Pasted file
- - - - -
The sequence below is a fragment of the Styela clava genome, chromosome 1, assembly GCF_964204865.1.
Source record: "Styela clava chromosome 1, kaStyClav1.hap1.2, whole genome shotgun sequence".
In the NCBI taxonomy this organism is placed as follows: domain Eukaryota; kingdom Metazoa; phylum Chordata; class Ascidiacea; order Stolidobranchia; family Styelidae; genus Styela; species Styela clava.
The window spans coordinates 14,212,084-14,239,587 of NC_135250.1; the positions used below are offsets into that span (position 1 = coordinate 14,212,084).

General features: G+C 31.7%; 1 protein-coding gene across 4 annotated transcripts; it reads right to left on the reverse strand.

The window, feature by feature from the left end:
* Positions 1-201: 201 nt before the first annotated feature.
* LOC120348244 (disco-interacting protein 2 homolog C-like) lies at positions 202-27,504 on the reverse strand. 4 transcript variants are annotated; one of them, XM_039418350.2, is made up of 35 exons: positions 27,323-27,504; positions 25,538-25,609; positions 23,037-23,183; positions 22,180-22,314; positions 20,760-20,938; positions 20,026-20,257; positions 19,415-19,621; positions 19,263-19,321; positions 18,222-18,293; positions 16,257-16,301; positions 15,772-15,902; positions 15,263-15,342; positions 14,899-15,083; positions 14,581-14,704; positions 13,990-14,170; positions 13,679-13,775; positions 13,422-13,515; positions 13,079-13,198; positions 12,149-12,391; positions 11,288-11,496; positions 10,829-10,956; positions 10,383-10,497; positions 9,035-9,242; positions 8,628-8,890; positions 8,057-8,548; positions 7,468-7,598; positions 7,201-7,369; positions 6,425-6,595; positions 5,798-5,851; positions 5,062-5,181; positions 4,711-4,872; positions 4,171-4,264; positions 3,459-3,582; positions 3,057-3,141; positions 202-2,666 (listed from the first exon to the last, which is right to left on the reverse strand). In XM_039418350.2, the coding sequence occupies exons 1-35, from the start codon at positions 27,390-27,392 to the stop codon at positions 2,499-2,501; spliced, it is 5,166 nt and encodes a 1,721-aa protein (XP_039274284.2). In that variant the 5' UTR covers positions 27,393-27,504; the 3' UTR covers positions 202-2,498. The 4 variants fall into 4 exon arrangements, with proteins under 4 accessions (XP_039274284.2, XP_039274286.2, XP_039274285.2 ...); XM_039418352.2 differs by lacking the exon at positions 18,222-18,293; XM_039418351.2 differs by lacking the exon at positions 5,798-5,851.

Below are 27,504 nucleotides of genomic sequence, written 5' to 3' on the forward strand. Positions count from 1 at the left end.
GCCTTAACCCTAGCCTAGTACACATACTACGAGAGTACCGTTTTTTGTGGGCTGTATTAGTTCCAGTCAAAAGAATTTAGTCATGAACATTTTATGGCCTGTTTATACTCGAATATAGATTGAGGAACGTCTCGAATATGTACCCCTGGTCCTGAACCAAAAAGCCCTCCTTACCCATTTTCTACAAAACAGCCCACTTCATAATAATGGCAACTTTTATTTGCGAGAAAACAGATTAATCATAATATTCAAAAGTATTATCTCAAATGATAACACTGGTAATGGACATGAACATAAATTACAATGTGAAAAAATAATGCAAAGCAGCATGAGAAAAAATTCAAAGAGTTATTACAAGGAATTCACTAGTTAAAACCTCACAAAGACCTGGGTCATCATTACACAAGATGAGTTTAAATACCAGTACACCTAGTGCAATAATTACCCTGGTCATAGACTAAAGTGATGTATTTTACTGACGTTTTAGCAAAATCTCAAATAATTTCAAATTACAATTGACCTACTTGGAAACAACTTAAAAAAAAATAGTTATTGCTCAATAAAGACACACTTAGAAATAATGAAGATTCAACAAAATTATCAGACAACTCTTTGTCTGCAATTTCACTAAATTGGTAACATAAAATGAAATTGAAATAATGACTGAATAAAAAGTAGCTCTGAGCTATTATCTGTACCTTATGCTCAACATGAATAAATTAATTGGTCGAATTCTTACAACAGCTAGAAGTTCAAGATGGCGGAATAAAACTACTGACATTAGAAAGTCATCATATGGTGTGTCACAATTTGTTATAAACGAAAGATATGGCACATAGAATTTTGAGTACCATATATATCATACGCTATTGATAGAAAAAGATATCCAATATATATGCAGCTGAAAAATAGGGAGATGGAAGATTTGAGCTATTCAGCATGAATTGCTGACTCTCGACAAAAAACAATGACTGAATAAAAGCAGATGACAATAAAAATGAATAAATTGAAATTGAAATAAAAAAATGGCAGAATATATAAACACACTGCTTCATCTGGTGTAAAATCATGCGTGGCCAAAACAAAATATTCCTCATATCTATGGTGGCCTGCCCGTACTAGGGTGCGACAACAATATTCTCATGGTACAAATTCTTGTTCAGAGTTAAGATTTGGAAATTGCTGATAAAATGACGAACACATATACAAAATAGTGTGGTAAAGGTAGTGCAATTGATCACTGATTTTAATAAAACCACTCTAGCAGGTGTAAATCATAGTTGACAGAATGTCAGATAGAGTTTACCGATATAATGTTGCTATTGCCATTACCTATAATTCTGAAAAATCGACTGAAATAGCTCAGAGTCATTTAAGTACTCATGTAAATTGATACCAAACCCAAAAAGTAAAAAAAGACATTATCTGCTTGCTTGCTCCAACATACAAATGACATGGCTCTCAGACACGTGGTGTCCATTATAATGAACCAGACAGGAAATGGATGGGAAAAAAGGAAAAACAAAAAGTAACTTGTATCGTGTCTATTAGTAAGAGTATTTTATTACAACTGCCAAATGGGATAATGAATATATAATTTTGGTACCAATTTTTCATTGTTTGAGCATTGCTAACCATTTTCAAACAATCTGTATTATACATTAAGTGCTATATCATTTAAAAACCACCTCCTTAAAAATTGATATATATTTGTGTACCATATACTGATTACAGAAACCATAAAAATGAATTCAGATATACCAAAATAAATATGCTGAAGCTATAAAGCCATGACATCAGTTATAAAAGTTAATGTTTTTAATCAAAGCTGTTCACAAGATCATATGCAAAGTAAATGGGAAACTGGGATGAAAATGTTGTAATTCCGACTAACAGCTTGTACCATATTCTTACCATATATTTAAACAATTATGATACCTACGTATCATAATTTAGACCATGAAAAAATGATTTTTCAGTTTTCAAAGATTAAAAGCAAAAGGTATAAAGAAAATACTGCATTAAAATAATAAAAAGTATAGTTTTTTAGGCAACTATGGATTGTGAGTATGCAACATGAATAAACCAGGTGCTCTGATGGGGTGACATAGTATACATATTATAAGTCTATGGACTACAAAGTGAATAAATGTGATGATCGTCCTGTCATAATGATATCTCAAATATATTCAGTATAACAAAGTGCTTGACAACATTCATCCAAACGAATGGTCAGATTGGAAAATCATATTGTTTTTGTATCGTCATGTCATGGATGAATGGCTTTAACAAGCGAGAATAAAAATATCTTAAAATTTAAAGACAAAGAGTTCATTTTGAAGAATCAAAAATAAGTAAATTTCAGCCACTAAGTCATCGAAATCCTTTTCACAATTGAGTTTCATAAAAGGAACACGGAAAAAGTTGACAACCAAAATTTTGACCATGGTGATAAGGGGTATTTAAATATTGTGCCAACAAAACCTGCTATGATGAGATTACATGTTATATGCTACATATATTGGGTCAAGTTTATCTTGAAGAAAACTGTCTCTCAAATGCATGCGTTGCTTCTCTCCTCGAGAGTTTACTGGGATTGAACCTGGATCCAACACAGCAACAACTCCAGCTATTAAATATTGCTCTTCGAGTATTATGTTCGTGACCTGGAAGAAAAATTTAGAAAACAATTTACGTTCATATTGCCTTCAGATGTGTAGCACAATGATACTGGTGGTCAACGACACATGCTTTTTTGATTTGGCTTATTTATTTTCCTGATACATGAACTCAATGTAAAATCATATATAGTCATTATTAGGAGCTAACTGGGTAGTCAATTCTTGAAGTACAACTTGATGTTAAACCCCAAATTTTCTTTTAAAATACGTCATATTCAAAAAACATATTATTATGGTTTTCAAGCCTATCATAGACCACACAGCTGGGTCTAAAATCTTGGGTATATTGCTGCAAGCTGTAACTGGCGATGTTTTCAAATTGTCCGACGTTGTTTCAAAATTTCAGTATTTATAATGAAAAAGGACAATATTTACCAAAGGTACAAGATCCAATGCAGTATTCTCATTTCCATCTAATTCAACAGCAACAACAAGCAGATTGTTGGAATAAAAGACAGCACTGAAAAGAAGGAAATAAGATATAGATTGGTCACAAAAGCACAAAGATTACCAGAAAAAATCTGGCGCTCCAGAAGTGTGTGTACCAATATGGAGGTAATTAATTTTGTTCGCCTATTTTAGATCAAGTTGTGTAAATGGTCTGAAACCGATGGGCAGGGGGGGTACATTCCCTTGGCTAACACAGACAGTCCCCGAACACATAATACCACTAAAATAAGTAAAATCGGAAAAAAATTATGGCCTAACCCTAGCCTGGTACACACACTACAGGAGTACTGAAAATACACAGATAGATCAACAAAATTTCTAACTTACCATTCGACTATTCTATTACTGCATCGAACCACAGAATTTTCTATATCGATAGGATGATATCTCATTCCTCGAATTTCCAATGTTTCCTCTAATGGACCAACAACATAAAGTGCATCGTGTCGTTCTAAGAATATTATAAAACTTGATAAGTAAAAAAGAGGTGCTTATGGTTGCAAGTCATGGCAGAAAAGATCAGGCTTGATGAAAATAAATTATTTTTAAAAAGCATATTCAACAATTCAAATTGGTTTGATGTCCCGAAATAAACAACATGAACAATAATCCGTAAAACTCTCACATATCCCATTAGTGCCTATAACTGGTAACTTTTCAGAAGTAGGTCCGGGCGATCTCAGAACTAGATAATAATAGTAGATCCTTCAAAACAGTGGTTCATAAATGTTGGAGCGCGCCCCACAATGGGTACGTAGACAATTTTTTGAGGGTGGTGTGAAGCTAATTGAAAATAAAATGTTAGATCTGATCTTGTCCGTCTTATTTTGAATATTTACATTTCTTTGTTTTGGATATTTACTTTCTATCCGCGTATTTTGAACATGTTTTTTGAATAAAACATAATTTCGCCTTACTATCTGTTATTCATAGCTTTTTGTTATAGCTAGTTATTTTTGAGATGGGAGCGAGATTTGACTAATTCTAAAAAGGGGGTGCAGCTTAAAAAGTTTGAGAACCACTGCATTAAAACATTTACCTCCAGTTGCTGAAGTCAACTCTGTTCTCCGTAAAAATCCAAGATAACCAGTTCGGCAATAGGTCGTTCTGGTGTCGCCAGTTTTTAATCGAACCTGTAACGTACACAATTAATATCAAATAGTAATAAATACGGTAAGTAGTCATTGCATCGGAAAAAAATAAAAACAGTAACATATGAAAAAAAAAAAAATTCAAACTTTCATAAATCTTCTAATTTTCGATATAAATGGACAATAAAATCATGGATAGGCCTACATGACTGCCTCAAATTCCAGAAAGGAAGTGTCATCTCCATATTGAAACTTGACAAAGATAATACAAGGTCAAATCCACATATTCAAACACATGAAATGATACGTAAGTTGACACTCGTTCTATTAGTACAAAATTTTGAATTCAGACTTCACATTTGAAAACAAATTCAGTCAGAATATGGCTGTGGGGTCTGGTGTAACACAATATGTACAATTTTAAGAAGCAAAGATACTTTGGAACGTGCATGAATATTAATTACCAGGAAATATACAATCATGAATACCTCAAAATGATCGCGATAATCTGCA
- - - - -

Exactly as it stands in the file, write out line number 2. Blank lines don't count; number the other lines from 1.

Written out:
Source record: "Styela clava chromosome 1, kaStyClav1.hap1.2, whole genome shotgun sequence".